The Middle East could be witnessing a foreign policy misfire of epic proportions.
A Djibouti soldier along the border with Eritrea after conflict flared in 2008.
Qatar withdrawing its troops has reignited tensions between Eritrea and Djibouti which the UN and African Union are trying to mediate. This comes as Eritrea is also embroiled in the Yemen civil war.
Central square in the Iraqi Kurdish capital, Erbil.
Eng. Bilal Izzadin
Iraqi Kurds will vote Yes to independence in September – and it could lead to trouble.
Iranian policemen at the parliament building in Tehran, June 7.
The world's response to two terrorist incidents in Iran was telling, and ominous.
A boy is evacuated during an attack on the Iranian parliament in central Tehran on June 7 2017.
Omid Vahabzadeh/ REUTERS
Terrorist attacks in Iran are evidence that, in the Middle East, there are far too many moving parts for US President Donald Trump's recent trip to have changed much on the ground.
US and Gulf Cooperation Council forces conduct field training, in Kuwait in 2017.
U.S. Army, Francis O'Brien/
The ongoing diplomatic spat with Saudi Arabia has isolated Qatar from the rest of the Middle East while also undermining the anti-Iran alliance among the Gulf countries.
The skyline of Doha, Qatar.
Gregory Hawken Kramer
Qatar has used its wealth to adopt policies sometimes rivaling Saudi Arabia’s. Think, for example, of the popular Al-Jazeera. Now the Saudis seem determined to limit Qatari influence as much as possible.
Doha, under a cloud.
Saudi Arabia and Qatar have butted heads before, but this time seems different.
Will US President Trump and Saudi Arabia’s King Salman ride together to rule in the Middle East?
The visit has wider implications for the entire Middle East.
Will the development of tech industry change the economic and social life Iranian youth?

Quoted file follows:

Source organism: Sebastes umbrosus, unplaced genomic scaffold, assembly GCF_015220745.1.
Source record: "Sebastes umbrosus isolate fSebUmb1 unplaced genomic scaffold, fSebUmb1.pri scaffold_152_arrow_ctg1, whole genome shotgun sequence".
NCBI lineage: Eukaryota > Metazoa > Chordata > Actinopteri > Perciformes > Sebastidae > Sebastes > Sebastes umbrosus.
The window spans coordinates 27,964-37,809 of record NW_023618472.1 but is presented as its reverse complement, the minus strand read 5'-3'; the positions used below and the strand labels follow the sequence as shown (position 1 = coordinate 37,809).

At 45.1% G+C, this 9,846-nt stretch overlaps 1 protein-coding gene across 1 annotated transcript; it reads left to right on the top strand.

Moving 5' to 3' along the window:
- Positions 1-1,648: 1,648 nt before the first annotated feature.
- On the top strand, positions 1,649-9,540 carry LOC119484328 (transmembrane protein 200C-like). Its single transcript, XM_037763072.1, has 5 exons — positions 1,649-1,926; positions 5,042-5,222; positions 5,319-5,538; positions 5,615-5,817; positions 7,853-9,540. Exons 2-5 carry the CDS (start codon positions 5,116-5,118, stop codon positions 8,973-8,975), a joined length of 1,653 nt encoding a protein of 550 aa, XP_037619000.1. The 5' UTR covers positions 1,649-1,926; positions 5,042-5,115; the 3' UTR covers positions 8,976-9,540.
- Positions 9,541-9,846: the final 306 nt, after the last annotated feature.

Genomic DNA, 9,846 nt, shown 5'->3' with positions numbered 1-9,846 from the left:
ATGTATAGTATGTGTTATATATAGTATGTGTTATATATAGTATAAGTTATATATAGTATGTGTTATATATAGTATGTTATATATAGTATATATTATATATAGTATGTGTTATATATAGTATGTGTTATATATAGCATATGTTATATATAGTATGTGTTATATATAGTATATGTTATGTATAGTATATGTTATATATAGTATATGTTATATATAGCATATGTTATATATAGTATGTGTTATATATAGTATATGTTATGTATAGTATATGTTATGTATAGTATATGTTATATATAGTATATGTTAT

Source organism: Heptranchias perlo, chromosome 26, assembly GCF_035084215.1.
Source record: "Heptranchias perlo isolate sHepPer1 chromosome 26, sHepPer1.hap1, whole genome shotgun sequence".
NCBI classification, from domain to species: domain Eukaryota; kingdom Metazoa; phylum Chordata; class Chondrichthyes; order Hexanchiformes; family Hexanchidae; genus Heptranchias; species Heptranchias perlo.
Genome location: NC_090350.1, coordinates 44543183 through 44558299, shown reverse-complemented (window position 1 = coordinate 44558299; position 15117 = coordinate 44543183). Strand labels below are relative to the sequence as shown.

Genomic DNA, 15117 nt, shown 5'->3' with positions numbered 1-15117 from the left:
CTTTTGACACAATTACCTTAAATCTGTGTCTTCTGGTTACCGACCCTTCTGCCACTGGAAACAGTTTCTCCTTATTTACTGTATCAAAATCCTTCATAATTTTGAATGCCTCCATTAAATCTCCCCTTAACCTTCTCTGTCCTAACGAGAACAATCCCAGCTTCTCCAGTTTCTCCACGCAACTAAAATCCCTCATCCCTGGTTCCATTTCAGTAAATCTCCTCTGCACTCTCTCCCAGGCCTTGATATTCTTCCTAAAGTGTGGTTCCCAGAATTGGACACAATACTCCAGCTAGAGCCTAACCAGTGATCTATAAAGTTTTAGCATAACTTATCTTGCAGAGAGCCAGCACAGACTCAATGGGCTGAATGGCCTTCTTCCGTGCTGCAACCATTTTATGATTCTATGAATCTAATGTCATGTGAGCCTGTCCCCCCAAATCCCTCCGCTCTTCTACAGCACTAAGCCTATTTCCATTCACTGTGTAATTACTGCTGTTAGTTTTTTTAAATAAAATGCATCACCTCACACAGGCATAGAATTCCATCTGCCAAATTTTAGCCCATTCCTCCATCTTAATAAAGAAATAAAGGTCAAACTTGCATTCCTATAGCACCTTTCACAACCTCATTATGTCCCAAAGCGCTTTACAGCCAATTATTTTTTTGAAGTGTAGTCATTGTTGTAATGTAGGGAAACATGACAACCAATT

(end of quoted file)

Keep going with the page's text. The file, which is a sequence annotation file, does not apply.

Tehran is fostering a start-up industry as a possible motor to solve Iran's unemployment crisis.
Israeli Prime Minister Benjamin Netanyahu talks on a podium as U.S. President Donald Trump listens.
We asked an expert on diplomacy and foreign policy.
A view of Tehran, with its mix of traditional and modern design.
Without protection, Iran's spectacular American- and Italian-designed mid-century structures will be reduced to dust, beams and concrete blocks.
Four more years.
Between an electorate hungry for change and a powerful hardline elite, Hassan Rouhani has his work cut out for him.
A supporter of Raisi at a rally in Tehran, Iran on May 16, 2017.
AP Photo/Vahid Salemi
President is not the most important leadership role in Iran. The election is not completely democratic. That said, there's a pretty competitive contest happening.
Hassan Rouhani does the rounds at the Tehran book fair.
EPA/Presidential Official Website/HA
Handing over censorship to authors and writers themselves may actually make it harsher.
Hassan Rouhani’s supporters have high hopes for a second term.
The election TV debates have shown the candidates to be out of touch.
Iranian President Hassan Rouhani attends parliament.
Trump's tough rhetoric is bad news for Iran's moderates.
Economic perceptions may decide Rouhani’s fate.
Vahid Salemi/AP Photo
Rouhani's conservative rivals are exploiting growing pessimism about the economy, increasing the odds that someone more hostile to the West might become Iran's next president.
The future of Syrian President Bashar al-Assad’s reign lies with Vladimir Putin’s obstinacy and ability to withstand US pressure.
To understand the complexities of the conflict in Syria and what might happen next, it helps to untangle the three layers of strife in the war-torn country.
Armed forces in Iraq, January 2017.
New research from a multidisciplinary teams of scholars suggests military alliances tie nations together in ways that are not always immediately obvious.